Data Analysis

My knowledge in various HR topics started to expand when I worked at Stantec. Later on I applied inferential and predictive analysis to a public dataset to practice these scenarios.

What’s the story here?

This post is my answer for a practice on Story Telling With Data – What’s the story here? Time to revise our employee retention strategies A few years ago the HR executives made an effort to improve the company’s employee retention, and the result was the Ability to Impact framework. It provided priorities and guidelines … Continue reading What’s the story here?

Predicting Job Performance

After employees are hired, a key activity that an HR analytics wants to conduct is to explore what factors predict post-hire employee performance the best. One reason to do this is to test how valid the interview processes are; a second reason is to identify the factors that will predict who is likely to turn … Continue reading Predicting Job Performance

Recruitment Analysis

When it comes to recruitment and selection of new employees, one of the key focuses at the forefront of an HR analyst’s priorities is to minimize bias as much as possible. In this post, we will examine diversity-related analysis on recruitment and selection activities. For example, what are the gender – male and female ratios … Continue reading Recruitment Analysis

Predicting Individual Turnover

In this post we will predict the factors that affect the individual employee turnover. Because our response variable is the turnover status, and its value in the dataset is binary type (1=leave, 0=stay), we will apply logistic regression to investigate the data.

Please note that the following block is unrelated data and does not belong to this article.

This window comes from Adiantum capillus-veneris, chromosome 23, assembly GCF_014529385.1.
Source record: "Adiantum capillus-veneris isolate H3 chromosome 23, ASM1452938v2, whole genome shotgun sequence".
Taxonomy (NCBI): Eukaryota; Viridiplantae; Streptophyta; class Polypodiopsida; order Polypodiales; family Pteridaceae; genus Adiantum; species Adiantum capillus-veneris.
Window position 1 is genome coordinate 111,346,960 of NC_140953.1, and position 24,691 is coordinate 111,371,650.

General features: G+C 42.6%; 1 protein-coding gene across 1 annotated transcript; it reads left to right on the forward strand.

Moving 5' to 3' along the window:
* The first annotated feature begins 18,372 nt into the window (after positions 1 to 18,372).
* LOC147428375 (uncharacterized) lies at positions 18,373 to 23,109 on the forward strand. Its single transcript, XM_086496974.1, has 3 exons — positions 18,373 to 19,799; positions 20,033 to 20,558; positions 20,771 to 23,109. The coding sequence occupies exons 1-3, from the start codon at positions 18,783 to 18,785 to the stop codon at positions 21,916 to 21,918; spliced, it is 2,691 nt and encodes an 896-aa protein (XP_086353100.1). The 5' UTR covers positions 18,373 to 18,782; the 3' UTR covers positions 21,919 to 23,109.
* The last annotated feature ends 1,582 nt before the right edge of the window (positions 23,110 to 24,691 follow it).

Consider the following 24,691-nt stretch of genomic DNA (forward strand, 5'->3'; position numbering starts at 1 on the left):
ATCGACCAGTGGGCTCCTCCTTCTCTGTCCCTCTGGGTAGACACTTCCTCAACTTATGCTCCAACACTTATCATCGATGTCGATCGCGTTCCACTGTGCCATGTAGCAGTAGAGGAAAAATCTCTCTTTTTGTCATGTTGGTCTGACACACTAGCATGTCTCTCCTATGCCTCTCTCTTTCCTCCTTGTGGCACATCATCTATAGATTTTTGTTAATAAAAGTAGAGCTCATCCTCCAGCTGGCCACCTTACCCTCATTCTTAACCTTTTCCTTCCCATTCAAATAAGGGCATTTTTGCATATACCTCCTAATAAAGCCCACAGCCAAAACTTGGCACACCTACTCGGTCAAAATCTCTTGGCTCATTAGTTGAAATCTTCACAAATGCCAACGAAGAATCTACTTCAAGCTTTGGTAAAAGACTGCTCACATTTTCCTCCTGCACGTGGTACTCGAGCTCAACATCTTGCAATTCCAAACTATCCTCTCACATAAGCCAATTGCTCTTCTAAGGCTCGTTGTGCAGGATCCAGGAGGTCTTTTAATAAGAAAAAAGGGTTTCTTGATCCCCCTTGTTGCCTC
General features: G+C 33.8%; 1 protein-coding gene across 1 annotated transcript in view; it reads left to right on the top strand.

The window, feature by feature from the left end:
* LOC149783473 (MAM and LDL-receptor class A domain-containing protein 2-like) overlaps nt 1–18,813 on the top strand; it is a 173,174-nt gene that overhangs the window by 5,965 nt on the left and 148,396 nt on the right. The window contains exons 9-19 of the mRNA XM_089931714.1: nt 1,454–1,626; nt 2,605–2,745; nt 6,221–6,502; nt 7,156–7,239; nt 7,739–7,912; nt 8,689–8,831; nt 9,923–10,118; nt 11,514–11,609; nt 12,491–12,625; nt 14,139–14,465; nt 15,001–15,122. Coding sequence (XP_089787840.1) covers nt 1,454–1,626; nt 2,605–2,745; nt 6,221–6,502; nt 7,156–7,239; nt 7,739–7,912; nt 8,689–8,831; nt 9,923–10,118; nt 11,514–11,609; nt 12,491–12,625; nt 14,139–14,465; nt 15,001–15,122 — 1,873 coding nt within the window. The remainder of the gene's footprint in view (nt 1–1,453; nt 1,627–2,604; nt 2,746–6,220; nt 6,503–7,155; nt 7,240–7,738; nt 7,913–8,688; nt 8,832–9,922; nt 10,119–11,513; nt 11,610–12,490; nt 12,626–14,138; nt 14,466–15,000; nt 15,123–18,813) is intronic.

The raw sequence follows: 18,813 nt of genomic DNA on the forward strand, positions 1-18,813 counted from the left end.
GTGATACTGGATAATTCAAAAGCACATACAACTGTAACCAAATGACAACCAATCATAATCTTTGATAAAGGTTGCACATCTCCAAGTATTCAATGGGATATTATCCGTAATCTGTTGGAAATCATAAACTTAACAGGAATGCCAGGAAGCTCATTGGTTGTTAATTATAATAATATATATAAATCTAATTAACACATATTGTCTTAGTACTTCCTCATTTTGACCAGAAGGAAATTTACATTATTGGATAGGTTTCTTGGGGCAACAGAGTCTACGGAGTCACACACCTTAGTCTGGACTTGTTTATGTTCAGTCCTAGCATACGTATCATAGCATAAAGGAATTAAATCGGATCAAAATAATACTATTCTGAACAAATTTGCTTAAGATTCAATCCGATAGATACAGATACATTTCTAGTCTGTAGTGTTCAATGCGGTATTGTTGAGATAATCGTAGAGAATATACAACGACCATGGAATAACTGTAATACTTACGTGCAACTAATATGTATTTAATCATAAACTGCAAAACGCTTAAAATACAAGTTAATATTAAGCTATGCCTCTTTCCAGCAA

Employee Turnover

Employee turnover usually refers to all “leavers” of an organization – those who leave voluntarily or involuntarily. It includes those who resign, are made redundant, take retirement, or exit for any other reason. In this article we are only concerned with voluntary turnover and its possible causes.

Difference in Team Engagement levels and prediction

Last week we analyzed the survey question validity and construction provided by an external survey provider, now we are ready to test if the team engagement level is influenced by the work location and the group function.

Principal Component Analysis (PCA) and reliability testing with team-level data

While Principal Component Analysis (PCA) and reliability test should be conducted on individual-level responses, this information is usually not available if the survey is conducted by an external survey provider. What we can do first is to apply PCA and reliability test to validate how the survey questions are constructed.

Employee Attitude Surveys

Employee engagement is not a tangible thing and can’t be measured easily. However, based on the definition we choose, we then can ask a range of questions that will indicate how engaged the person is.¬†

Employee Diversity in the Workplace

In this example, we have team-level data from a UK-based financial company. The company has 29,976 employees in 928 teams which are divided in two main functions – sales and professional service. In short, sales staff are customer-facing employees; whereas professional service staff are non customer-facing employees such as product development, finance, marketing.

Gender and Job Role Analysis

Besides descriptive data, HR can use other methods to interrogate data in more detail. For example, HR might explore a dataset of gender and job role, and find that as job role status increases, the number of female employees decreases. See the figures below. To ensure that the finding is not just a coincidence,

Forecasting Transportation Demand

This article provides an analysis and forecast of a future three-day demand for the public transport system in Santiago de Chile. Before the company can invest resources to reconstruct the public transit system, they need a reliable prediction of the future demand.